The Hired Help

Yesterday was Sunday.  The phone rang at 7:15 am.  My father is 90 years old and lives alone in Florida.  A phone call at that hour on any day of the week is enough to startle me out of bed and run for the phone because I am worried something has happened to him.  On top of it, yesterday was Sunday!  The caller wanted to know if I could come over right then and look at his stuff to sell on eBay.  I know that some people are early risers, but what happened to a little common sense as well as consideration for the time and day?  I first started to talk to him and then realized, what am I doing?  It is 7:15 am on a Sunday and I was dead asleep.  Normally, I try not to be rude on the phone, and this time was no different.  However, I did tell the man that it was 7:15 am and he woke us up.  He answered, “oh, I guess it is Sunday – I’ll call later”.

I may not be a lawyer or a doctor, but I do consider myself a professional.  But sometimes I feel like the hired help.  I have made thousands of dollars for people selling things that they didn’t even know had value.  I spend hours a day researching the items I am selling to get the best value.  Most people appreciate our efforts.  I may not be working at Sothebys or Christies, but after selling on eBay for the past 8 years, I think I have enough experience to get a job at a big auction house, if I tried.  But as the famous comedian Rodney Dangerfield used to say, sometimes we just “don’t get no respect”.  We have met clients who don’t even let us in their home and have all their stuff laid out in the garage.  During the summers in Tucson, a garage could easily have a temperature over 105 degrees.  I have to stand there writing down all the items they are giving us on a list, while Richie is sweating through his clothes packing their items up and loading them in our truck.  We recently tried to sell 3 items for a client who brought them over to our house a day before I was leaving for Boston to take my daughter to Harvard Law School.  I told him the items would be listed the next week.  I got home on Sunday night and was confronted with an email from the guy asking why I hadn’t listed his stuff.  Sorry buddy, I really wasn’t thinking about you while in Boston.  The items were listed on Monday and Tuesday, and didn’t even sell because he insisted on listing at some outrageous starting price and Richie actually told him to come over and pick them up as he was way to difficult to deal with.

A couple of years ago we met a client who lived about 40 minutes from us.  She had a lot of china pieces.  Richie spent over an hour packing each piece as if we were getting it ready for mailing.  I sat at her dining room table and took copious notes.  I asked her over and over again if she had any prices in mind and if there were pieces she didn’t want to let go if they didn’t meet her expectations.   She said she didn’t have any prices in mind and left it to me to determine value. We started listing her items the next day and as I always do, I sent the client the auction listings.  After a couple of days (and many listings), I get a call from the woman and she said – I saw your auctions and they look good – but what if they sell for the starting bid?  I explained (I feel like a broken record, since I say this line so many times) that an auction is a binding contract and if it sells for the opening bid, I must sell it.  That is why I ask people if they have a minimum price in mind.  If they do, I either start the auction higher, or if I feel that their expectations are too high, I just return the goods.  So, the woman told me that the opening bid was too low – she wanted all her stuff back.  With one exception, the auctions did not yet have bids.  I was sitting at my computer and I told her to tell me what prices she wanted me to raise the opening bid.  She said she didn’t know and insisted she wanted her stuff back.  At this point I was angry.  We literally spent many hours working for this woman for nothing.  Her stuff would have sold – it was collectible.   She said she would be over the next day.  I have never asked anyone to pay me for my time before, but this woman really annoyed me.  In addition to our time, there were quite a number of eBay listing fees we had incurred.  I didn’t even want to see this woman when they came to our house.  I told Richie we should give her a bill, but we didn’t.  When she came here, her husband actually offered us $5.00.  Seriously?  His “generous” offer was refused – but Richie felt like saying  “you have to live with her, you have earned it”, instead he took on the role of the butler and remained silent.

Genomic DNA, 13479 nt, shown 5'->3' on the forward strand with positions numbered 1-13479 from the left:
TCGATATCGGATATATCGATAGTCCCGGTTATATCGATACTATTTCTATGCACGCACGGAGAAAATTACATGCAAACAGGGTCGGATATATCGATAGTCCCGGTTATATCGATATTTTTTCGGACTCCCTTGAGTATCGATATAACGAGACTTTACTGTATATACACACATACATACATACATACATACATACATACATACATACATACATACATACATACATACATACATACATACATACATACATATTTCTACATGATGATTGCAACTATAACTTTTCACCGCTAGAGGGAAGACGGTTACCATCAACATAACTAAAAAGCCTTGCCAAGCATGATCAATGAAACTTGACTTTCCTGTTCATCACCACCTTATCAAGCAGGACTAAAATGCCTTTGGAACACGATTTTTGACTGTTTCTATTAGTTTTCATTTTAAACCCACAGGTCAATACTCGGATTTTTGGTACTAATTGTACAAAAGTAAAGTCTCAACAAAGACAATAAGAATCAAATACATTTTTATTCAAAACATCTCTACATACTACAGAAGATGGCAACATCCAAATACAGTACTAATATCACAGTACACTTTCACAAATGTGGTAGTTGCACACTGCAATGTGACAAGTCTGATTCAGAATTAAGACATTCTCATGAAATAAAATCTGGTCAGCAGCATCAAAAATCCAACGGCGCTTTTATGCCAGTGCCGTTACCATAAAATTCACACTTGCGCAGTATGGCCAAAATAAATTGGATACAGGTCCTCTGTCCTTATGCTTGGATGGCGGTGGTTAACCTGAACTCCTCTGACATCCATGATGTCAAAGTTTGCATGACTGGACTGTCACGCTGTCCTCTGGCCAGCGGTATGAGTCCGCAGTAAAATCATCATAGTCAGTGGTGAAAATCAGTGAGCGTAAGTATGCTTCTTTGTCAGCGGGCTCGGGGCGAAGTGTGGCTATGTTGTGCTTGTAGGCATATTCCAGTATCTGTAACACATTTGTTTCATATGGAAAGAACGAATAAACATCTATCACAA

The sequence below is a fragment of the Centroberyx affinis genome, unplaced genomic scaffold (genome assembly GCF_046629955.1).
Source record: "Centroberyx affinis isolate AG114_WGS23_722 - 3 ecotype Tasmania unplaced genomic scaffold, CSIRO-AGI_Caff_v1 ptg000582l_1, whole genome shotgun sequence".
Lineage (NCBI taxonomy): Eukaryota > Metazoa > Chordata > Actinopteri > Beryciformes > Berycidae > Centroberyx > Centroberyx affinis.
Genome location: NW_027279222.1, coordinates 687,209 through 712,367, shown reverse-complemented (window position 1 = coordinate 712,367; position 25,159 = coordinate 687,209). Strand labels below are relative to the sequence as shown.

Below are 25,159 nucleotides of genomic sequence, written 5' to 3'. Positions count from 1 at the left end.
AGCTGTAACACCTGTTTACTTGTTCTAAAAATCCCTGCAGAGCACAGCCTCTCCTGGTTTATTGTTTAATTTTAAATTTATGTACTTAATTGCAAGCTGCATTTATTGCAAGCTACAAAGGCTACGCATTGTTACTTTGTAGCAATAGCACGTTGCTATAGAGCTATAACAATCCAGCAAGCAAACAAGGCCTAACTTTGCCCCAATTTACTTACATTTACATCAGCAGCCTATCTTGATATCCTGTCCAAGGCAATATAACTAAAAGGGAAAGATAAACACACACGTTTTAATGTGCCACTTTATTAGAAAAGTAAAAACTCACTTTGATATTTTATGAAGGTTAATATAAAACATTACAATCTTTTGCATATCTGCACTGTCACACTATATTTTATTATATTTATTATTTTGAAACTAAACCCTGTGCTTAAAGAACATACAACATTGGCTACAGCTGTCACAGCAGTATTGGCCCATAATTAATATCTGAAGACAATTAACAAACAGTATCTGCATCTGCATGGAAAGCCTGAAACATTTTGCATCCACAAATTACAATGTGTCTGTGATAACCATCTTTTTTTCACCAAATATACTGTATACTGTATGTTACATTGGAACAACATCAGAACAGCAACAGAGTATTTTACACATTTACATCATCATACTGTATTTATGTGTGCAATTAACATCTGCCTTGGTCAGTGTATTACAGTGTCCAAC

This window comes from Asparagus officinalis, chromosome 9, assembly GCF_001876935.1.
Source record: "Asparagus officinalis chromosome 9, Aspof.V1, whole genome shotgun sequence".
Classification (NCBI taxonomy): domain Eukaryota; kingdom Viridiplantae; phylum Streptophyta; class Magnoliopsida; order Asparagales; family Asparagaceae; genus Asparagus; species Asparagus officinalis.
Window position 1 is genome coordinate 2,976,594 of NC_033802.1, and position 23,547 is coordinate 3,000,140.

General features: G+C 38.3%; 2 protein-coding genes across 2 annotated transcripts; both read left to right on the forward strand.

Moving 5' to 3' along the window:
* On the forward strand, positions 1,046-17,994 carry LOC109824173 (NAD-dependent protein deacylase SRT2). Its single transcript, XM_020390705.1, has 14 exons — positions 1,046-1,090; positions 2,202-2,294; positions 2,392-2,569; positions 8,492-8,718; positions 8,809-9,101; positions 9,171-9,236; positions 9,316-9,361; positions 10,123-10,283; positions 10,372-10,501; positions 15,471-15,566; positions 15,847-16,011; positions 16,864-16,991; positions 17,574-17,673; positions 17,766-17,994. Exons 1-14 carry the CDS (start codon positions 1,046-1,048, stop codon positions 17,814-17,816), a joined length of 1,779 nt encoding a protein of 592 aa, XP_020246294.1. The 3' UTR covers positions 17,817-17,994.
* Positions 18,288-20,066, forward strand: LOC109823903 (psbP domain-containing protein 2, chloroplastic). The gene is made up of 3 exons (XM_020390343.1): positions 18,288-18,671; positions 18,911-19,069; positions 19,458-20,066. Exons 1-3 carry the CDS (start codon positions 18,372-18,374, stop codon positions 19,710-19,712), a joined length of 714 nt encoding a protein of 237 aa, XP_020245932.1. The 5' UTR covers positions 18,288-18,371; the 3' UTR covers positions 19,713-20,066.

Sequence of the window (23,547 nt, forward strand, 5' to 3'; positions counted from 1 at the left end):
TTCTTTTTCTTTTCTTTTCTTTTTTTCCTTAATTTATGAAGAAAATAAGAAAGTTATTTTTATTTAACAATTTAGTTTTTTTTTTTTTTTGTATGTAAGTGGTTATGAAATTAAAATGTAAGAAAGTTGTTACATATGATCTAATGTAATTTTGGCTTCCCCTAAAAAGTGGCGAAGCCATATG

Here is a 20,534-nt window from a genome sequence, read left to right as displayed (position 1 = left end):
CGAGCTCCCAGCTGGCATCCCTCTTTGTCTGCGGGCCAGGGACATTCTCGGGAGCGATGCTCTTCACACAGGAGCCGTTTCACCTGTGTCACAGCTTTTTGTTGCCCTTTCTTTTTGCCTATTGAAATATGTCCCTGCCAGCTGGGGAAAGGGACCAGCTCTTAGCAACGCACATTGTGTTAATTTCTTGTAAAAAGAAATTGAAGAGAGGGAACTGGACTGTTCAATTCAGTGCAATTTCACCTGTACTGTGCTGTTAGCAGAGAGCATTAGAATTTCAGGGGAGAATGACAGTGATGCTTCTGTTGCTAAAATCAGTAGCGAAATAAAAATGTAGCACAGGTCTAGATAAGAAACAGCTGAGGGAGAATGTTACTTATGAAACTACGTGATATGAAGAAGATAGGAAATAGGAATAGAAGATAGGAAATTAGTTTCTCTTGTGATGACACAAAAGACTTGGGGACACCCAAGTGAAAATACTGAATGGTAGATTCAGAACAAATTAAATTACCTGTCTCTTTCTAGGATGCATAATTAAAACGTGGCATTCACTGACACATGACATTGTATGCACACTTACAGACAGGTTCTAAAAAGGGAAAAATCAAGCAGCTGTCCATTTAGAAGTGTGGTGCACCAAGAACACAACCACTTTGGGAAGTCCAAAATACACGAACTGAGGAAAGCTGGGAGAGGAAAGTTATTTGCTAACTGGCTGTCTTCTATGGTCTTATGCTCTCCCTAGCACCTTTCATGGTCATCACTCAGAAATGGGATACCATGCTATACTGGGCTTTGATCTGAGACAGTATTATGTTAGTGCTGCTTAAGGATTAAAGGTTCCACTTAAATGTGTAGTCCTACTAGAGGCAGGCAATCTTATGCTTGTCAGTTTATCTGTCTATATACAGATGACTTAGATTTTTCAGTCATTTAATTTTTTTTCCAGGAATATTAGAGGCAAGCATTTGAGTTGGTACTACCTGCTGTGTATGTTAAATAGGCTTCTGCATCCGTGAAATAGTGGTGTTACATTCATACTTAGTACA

So, I ask you and have said this before in earlier pieces,  do you really want to sell on eBay full time?  Let us handle things, we are developing thick skins.

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Published in: on September 13, 2010 at 7:27 am  Comments (3)  

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3 CommentsLeave a comment

  1. Enjoying reading your blog. It has helped me learn just how much work is involved in selling on eBay. Have a great week.

  2. People seem to forget that time is MONEY – and time you do not get back. Selling on ebay is your job not your hobby. Some of us appreciate all your hard work.

  3. Hello There. I found your weblog the use of msn. That is a really well written article.
    I will be sure to bookmark it and return to read extra of your helpful information. Thanks for the post.
    I’ll certainly comeback.


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